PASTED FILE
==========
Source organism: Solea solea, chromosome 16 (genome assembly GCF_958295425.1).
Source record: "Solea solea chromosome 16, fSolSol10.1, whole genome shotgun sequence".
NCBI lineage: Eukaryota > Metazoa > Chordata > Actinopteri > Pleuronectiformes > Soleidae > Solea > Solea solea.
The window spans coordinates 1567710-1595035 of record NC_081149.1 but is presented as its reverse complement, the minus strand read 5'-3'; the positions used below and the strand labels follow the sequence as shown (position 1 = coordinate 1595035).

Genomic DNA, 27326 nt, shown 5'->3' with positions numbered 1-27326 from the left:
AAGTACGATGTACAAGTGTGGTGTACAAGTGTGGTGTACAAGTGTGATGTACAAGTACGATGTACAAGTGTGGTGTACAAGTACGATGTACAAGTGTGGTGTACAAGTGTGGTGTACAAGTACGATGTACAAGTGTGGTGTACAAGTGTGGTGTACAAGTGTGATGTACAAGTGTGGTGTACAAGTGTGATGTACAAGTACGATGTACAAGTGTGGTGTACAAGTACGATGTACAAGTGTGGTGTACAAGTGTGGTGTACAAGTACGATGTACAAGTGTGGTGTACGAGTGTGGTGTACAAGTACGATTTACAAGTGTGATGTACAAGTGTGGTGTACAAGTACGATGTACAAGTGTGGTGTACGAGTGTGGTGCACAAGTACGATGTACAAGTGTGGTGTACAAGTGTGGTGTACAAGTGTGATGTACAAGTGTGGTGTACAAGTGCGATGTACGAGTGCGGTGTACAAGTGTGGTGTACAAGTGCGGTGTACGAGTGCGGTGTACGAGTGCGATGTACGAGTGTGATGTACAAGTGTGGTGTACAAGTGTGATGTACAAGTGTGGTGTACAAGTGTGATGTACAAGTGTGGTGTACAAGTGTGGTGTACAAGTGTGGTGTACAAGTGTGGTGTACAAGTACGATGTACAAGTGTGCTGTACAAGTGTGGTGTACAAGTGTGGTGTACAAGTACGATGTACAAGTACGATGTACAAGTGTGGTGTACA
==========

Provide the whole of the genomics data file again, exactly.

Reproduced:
Source organism: Solea solea, chromosome 16 (genome assembly GCF_958295425.1).
Source record: "Solea solea chromosome 16, fSolSol10.1, whole genome shotgun sequence".
NCBI lineage: Eukaryota > Metazoa > Chordata > Actinopteri > Pleuronectiformes > Soleidae > Solea > Solea solea.
The window spans coordinates 1567710-1595035 of record NC_081149.1 but is presented as its reverse complement, the minus strand read 5'-3'; the positions used below and the strand labels follow the sequence as shown (position 1 = coordinate 1595035).

Genomic DNA, 27326 nt, shown 5'->3' with positions numbered 1-27326 from the left:
AAGTACGATGTACAAGTGTGGTGTACAAGTGTGGTGTACAAGTGTGATGTACAAGTACGATGTACAAGTGTGGTGTACAAGTACGATGTACAAGTGTGGTGTACAAGTGTGGTGTACAAGTACGATGTACAAGTGTGGTGTACAAGTGTGGTGTACAAGTGTGATGTACAAGTGTGGTGTACAAGTGTGATGTACAAGTACGATGTACAAGTGTGGTGTACAAGTACGATGTACAAGTGTGGTGTACAAGTGTGGTGTACAAGTACGATGTACAAGTGTGGTGTACGAGTGTGGTGTACAAGTACGATTTACAAGTGTGATGTACAAGTGTGGTGTACAAGTACGATGTACAAGTGTGGTGTACGAGTGTGGTGCACAAGTACGATGTACAAGTGTGGTGTACAAGTGTGGTGTACAAGTGTGATGTACAAGTGTGGTGTACAAGTGCGATGTACGAGTGCGGTGTACAAGTGTGGTGTACAAGTGCGGTGTACGAGTGCGGTGTACGAGTGCGATGTACGAGTGTGATGTACAAGTGTGGTGTACAAGTGTGATGTACAAGTGTGGTGTACAAGTGTGATGTACAAGTGTGGTGTACAAGTGTGGTGTACAAGTGTGGTGTACAAGTGTGGTGTACAAGTACGATGTACAAGTGTGCTGTACAAGTGTGGTGTACAAGTGTGGTGTACAAGTACGATGTACAAGTACGATGTACAAGTGTGGTGTACA